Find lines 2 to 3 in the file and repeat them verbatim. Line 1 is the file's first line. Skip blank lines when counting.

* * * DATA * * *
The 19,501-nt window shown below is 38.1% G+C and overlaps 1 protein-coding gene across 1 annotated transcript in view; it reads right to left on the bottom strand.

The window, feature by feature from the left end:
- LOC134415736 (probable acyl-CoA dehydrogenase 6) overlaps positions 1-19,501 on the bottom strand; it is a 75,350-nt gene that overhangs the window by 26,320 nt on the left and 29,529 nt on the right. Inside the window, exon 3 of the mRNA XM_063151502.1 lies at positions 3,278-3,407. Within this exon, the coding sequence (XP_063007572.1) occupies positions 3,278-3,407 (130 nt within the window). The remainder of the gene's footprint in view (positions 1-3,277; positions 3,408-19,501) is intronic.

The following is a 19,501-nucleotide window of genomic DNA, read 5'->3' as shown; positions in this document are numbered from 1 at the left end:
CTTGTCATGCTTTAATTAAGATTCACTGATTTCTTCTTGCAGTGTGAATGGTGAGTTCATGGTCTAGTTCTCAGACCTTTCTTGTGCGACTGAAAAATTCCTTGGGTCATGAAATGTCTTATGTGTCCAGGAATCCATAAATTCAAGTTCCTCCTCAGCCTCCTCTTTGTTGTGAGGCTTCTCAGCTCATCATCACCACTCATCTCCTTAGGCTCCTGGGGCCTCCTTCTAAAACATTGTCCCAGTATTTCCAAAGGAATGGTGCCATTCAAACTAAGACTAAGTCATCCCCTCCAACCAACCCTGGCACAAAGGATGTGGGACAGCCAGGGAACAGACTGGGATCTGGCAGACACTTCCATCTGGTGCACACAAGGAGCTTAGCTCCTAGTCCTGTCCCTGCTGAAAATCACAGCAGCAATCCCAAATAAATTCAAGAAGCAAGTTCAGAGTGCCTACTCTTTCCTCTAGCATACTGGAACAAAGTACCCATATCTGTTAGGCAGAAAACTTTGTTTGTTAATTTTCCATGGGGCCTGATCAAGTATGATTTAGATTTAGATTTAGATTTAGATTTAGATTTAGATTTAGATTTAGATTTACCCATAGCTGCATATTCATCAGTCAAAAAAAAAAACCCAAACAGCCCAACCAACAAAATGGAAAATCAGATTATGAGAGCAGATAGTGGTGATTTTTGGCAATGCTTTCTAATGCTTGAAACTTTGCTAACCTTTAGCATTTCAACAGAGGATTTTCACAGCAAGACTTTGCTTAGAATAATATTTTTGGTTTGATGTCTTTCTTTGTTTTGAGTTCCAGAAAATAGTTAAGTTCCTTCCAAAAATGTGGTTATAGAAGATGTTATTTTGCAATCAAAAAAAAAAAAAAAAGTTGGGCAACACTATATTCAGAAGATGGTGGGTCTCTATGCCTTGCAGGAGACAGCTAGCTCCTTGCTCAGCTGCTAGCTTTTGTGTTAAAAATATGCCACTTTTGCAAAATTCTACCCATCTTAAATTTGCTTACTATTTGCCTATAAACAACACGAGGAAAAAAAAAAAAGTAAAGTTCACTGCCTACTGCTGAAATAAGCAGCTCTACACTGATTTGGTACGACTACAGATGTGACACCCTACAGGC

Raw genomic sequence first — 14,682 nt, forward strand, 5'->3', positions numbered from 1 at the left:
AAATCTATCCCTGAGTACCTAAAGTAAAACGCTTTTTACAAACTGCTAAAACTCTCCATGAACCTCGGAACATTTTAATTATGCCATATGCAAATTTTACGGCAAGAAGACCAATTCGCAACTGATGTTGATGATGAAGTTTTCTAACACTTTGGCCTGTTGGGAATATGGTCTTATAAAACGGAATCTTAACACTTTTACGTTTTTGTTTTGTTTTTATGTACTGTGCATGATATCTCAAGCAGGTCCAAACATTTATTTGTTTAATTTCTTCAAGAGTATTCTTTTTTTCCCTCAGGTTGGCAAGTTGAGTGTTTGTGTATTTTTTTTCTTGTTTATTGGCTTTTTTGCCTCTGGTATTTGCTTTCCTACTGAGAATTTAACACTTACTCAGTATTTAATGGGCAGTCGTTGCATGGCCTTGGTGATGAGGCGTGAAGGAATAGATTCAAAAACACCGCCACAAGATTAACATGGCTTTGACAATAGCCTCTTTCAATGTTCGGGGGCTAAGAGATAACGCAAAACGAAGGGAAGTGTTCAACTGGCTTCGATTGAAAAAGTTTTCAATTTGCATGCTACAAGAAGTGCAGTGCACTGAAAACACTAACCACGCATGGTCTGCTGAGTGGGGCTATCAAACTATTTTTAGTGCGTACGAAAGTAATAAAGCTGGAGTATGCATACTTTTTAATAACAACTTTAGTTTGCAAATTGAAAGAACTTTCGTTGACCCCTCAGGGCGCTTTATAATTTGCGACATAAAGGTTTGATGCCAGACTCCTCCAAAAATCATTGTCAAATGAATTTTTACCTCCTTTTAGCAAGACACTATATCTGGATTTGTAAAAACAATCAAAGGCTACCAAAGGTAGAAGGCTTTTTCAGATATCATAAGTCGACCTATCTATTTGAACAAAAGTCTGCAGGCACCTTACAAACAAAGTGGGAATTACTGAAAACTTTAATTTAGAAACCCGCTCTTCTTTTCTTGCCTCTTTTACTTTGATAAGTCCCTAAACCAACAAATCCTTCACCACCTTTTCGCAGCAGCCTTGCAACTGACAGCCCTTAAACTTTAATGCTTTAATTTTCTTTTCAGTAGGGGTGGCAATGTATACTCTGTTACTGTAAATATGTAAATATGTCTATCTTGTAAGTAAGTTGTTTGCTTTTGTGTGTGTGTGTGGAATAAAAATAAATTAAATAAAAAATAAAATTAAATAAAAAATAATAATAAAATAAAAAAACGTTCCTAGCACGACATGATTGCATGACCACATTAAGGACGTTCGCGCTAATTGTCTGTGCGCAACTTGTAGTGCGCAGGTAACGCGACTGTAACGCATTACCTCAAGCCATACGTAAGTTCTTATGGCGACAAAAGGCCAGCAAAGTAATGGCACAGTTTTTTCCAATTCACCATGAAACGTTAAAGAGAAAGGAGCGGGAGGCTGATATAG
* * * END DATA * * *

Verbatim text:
The window, feature by feature from the left end:
- LOC134415736 (probable acyl-CoA dehydrogenase 6) overlaps positions 1-19,501 on the bottom strand; it is a 75,350-nt gene that overhangs the window by 26,320 nt on the left and 29,529 nt on the right. Inside the window, exon 3 of the mRNA XM_063151502.1 lies at positions 3,278-3,407. Within this exon, the coding sequence (XP_063007572.1) occupies positions 3,278-3,407 (130 nt within the window). The remainder of the gene's footprint in view (positions 1-3,277; positions 3,408-19,501) is intronic.